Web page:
I'm the picky eater in my family when I was a kid if I didn't eat what my df considered the approiate amount of stewed tomatoes, onions or peppers he would put me in a headlock and cram them down my throat till I threw up. I have a very major adverson to chunks of tomatoes (thinned down tomatoes in things like ragu sauce, ketchp or soup no problem) onions that aren't powdered and peppers other than the spice. I try not to influence the dks with my pick food habits but allow them to refuse foods they don't like. Unfortuantely not all my intentions have worked out for the best dd#1 spent 9 yrs living off cherios, peanut butter sandwiches, french fries,chicken nuggets and pizza cause that was all she liked. She began to eat more foods but is still hesitant to try new things. Ds#1 will eat most anything but spaghetti sauce and chicken. Ds#2 will eat anything that won't eat him first like dh. Ds#3 doesn't like chicken, turkey and sea food but will try most anything else. Dd#2 is like ds#2 a daddys child who will consider trying most anything if she doesn't want to try it now we don't force the issue but let her pick something else. By forcing someone to eat something they don't like you can do more harm than good and it can last a life time.

    thrift is a sign of intelligence, any fool can spend money


    A merry heart does good like a medicine; but a broken spirit drieth the bones. Proverbs 17 verse 22
  • Sat, Nov 8 2008 11:02 AM In reply to

    Re: Picky Eaters

    Nan, that's horrible!  I'm so sorry food was forced down your throat like that.  I can see why you're still picky.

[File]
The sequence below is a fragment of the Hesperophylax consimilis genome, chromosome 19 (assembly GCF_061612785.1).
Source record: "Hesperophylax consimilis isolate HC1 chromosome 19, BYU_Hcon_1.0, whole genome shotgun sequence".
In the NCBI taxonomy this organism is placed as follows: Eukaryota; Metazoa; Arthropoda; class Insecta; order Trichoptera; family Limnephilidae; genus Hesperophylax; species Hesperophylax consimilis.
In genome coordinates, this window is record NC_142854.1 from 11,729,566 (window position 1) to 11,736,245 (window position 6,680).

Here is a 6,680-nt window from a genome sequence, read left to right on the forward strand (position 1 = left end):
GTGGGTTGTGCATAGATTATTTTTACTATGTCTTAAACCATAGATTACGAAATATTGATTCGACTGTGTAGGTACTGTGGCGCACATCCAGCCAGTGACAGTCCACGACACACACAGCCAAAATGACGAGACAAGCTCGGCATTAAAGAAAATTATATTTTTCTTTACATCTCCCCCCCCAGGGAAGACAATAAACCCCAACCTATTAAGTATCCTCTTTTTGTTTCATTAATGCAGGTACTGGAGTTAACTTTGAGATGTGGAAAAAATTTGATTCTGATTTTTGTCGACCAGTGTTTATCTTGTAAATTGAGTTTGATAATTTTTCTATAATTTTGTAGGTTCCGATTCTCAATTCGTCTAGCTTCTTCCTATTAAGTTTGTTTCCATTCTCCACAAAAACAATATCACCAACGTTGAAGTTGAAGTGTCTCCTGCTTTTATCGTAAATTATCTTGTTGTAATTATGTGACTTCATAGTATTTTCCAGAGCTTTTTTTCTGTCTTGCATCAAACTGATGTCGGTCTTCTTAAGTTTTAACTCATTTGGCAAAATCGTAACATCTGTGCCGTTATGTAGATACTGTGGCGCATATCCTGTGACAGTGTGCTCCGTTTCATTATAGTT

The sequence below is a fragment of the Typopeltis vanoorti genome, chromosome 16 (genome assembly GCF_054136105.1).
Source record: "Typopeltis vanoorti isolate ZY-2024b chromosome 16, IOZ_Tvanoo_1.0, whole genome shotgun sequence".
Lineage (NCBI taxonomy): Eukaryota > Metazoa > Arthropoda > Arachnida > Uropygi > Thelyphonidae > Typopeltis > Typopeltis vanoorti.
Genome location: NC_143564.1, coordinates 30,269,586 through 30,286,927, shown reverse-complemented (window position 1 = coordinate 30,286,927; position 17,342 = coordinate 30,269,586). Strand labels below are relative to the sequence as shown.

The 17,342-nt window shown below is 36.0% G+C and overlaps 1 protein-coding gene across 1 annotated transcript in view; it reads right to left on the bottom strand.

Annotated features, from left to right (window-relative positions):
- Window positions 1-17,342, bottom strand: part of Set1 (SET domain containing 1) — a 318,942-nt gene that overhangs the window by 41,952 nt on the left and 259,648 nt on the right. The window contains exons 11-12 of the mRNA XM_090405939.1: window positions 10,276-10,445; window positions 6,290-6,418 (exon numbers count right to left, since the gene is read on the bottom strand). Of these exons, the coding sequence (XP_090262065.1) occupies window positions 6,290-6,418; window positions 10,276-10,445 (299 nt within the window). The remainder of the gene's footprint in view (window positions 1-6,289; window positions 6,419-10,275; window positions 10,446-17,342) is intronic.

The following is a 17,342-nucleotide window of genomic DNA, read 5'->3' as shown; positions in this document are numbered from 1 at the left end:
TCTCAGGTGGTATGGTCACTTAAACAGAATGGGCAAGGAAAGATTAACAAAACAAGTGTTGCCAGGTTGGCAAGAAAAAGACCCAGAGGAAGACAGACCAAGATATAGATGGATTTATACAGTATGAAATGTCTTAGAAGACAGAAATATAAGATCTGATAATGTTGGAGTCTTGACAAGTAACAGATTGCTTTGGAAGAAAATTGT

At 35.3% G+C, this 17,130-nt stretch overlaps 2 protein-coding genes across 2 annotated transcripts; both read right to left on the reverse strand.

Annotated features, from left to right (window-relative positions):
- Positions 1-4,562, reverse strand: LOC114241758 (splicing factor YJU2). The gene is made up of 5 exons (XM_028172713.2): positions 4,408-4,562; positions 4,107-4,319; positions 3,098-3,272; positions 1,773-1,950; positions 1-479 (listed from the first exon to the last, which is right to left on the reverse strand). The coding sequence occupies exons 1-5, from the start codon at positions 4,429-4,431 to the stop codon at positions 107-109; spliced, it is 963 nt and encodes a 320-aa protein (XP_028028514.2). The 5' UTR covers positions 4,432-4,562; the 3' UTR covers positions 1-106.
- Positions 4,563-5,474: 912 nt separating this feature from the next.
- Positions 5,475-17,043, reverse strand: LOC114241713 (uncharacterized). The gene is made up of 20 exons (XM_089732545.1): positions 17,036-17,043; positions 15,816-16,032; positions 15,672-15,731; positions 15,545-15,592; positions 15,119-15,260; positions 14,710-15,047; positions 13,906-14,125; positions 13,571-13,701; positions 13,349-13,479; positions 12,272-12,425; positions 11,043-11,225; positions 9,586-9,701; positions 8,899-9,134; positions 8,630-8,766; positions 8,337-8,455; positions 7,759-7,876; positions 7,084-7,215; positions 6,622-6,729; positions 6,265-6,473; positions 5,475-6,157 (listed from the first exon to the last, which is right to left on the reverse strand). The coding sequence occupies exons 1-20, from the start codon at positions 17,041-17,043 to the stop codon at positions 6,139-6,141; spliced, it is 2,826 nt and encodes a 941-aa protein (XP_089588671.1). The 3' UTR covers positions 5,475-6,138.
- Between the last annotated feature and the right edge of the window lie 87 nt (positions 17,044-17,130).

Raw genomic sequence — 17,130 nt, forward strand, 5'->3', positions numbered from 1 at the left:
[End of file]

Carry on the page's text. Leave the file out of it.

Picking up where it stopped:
One of my godsons has a terrible aversion to chunky foods b/c of a sensory problem.  His mom has had a rough 5 years getting him to eat.  He didn't come completely off formula and bottles until 3 1/2 years old b/c of this sensory issue.  Still, he won't have any memories of headlocks and force-feeding!

    Officially Recognized Stretchpert in the General forum
  • Sat, Nov 8 2008 11:46 AM In reply to

    Re: Picky Eaters

    I'm the picky eater in my family. Since I live by myself I don't fix things I don't like and I don't buy things I don't like. When Mom was here I would buy her things like fish, artichokes, etc., that she liked and I didn't.

    I have found that I can't handle the amount of sodium/salt in food at a lot of restaurants. I also don't do too well eating fried or oily foods.

    I do much better eating meals at home plus it's easier on my budget. The added advantage is that the kitchen gets warmer and that makes Aurora a happier kitty cat.

    I have found that I can afford a frozen Ore-Ida potato product on sale that bakes in the oven so I don't miss fried potatoes with burgers.Wink By careful planning and shopping, I can be a picky eater who can keep a food budget under a little better control.Wink